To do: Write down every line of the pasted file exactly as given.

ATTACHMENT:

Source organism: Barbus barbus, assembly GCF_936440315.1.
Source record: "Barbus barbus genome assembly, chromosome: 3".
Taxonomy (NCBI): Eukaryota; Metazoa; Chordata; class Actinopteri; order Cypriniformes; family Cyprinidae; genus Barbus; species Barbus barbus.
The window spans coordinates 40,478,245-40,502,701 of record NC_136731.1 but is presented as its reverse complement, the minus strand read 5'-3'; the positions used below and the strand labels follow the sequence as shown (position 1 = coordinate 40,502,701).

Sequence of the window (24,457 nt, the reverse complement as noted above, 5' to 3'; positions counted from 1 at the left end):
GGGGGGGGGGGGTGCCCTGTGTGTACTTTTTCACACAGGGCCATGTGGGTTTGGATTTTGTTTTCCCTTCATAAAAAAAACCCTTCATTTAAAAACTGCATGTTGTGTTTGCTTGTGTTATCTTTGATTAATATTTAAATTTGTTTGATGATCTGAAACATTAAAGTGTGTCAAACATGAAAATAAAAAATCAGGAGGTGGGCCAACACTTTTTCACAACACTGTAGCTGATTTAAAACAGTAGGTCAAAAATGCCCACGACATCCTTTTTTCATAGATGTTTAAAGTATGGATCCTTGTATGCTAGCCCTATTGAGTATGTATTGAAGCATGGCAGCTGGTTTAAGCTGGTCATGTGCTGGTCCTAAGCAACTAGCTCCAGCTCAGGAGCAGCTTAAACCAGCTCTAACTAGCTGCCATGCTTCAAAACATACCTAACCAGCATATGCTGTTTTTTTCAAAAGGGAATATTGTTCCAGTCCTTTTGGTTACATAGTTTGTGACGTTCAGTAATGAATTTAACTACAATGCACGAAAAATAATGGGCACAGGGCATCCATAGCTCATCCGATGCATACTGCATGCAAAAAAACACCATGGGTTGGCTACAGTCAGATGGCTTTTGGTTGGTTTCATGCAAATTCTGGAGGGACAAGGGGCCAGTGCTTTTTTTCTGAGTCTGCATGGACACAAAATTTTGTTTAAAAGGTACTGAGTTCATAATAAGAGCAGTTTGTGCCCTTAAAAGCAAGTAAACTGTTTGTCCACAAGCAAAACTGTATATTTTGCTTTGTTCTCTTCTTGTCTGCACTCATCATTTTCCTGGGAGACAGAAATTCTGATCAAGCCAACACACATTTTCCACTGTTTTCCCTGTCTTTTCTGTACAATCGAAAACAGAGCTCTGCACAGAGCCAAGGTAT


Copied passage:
Source organism: Barbus barbus, assembly GCF_936440315.1.
Source record: "Barbus barbus genome assembly, chromosome: 3".
Taxonomy (NCBI): Eukaryota; Metazoa; Chordata; class Actinopteri; order Cypriniformes; family Cyprinidae; genus Barbus; species Barbus barbus.
The window spans coordinates 40,478,245-40,502,701 of record NC_136731.1 but is presented as its reverse complement, the minus strand read 5'-3'; the positions used below and the strand labels follow the sequence as shown (position 1 = coordinate 40,502,701).

Sequence of the window (24,457 nt, the reverse complement as noted above, 5' to 3'; positions counted from 1 at the left end):
GGGGGGGGGGGGTGCCCTGTGTGTACTTTTTCACACAGGGCCATGTGGGTTTGGATTTTGTTTTCCCTTCATAAAAAAAACCCTTCATTTAAAAACTGCATGTTGTGTTTGCTTGTGTTATCTTTGATTAATATTTAAATTTGTTTGATGATCTGAAACATTAAAGTGTGTCAAACATGAAAATAAAAAATCAGGAGGTGGGCCAACACTTTTTCACAACACTGTAGCTGATTTAAAACAGTAGGTCAAAAATGCCCACGACATCCTTTTTTCATAGATGTTTAAAGTATGGATCCTTGTATGCTAGCCCTATTGAGTATGTATTGAAGCATGGCAGCTGGTTTAAGCTGGTCATGTGCTGGTCCTAAGCAACTAGCTCCAGCTCAGGAGCAGCTTAAACCAGCTCTAACTAGCTGCCATGCTTCAAAACATACCTAACCAGCATATGCTGTTTTTTTCAAAAGGGAATATTGTTCCAGTCCTTTTGGTTACATAGTTTGTGACGTTCAGTAATGAATTTAACTACAATGCACGAAAAATAATGGGCACAGGGCATCCATAGCTCATCCGATGCATACTGCATGCAAAAAAACACCATGGGTTGGCTACAGTCAGATGGCTTTTGGTTGGTTTCATGCAAATTCTGGAGGGACAAGGGGCCAGTGCTTTTTTTCTGAGTCTGCATGGACACAAAATTTTGTTTAAAAGGTACTGAGTTCATAATAAGAGCAGTTTGTGCCCTTAAAAGCAAGTAAACTGTTTGTCCACAAGCAAAACTGTATATTTTGCTTTGTTCTCTTCTTGTCTGCACTCATCATTTTCCTGGGAGACAGAAATTCTGATCAAGCCAACACACATTTTCCACTGTTTTCCCTGTCTTTTCTGTACAATCGAAAACAGAGCTCTGCACAGAGCCAAGGTAT